Types of Food to Stock Up On
I sometimes have people in my survival courses who confide that their emergency food storage consists of 6 months of MREs or a 30-day supply of Ramen Noodles.
There’s nothing wrong with having the above chow on hand in limited quantity. I carry a few MREs in my truck for a roadside emergency but I sure don’t want to live off such synthetic stuff for a couple of months. I also know that the color will drain out of my kids’ faces if they are ever confronted with an MRE again. Save this “food” for the Bug-out Bag and invest in items that you normally eat at home until you have at least a 7-30 day supply.
There are 3 areas to plan for:
Dried Goods- rice, oats, lentils, millet, beans, green peas, brown sugar, coffee, tea, pasta, flour, dried soup mixes, wheat and barley to name some of what we have in storage. Personally, I have lived on rice and lentils for dinner and oats for breakfast for up to 21 days straight on long-term wilderness treks and my body did extremely well. Rice and lentils provides a complete protein and plenty of carbs. Tabasco was a good friend with such an unchanging menu.
Canned Goods- Stock up on your favorites by purchasing 3 cans more of what you normally eat on each trip to the grocery store. In our household, we have the following on hand: corn, pinto and black beans, green beans, pumpkin (great for mixing into pancakes and muffins), pineapple, tuna, diced tomatos, ham, chicken, tuna, pears, and squash.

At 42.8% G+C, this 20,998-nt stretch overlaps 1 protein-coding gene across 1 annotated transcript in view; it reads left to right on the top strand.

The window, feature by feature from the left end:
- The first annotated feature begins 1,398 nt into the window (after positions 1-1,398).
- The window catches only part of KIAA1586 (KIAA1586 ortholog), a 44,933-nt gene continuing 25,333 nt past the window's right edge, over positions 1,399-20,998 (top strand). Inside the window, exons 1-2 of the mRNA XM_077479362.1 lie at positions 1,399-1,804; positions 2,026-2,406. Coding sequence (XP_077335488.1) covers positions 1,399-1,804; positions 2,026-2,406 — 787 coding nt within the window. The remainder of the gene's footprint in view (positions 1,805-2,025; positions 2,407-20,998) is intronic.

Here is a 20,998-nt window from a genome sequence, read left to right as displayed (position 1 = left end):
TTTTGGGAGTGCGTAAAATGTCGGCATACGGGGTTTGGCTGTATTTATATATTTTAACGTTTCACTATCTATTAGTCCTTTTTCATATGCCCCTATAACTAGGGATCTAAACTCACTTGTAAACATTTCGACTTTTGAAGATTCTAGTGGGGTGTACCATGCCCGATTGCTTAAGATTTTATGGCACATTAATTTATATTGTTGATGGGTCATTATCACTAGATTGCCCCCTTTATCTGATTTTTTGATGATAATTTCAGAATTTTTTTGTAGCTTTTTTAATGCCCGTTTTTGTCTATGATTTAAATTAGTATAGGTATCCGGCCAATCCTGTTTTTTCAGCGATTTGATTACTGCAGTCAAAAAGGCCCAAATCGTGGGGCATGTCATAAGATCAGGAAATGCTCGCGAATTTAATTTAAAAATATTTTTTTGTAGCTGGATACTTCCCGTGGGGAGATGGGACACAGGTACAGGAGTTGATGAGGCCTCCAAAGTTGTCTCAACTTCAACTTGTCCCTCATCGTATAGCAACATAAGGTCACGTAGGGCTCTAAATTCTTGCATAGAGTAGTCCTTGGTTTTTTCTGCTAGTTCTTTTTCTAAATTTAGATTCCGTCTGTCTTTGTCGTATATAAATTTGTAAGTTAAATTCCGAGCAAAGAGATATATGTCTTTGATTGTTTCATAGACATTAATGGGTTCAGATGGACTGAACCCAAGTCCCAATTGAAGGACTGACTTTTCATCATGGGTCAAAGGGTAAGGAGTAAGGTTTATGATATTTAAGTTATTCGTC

Dehydrated and Freeze-Dried Food- My advice is to go to an outdoor gear shop and purchase a few of the different brands of dehydrated meals first before investing in a few hundred bucks of SHTF supplies that may have a considerable gag factor. These meals are also intended for people who exert themselves (backpacking, canoeing, etc… ) and need to replace lost salts so some of the meals contain up to 56% sodium.
Mountain House and AlpineAire can both be found at outdoor gear shops. Walton Feed and Wise Foods also sell high-quality items such as dehydrated veges and even canned butter. Most these brands have a shelf-life of 5 years and require a cup or two of boiling water to rehydrate. Again, sample things and see what tastes good, especially if you’re planning on living on these for a few months. Strive for a minimum supply of food for 7 days and then work up to more if your budget and storage abilities allow for it.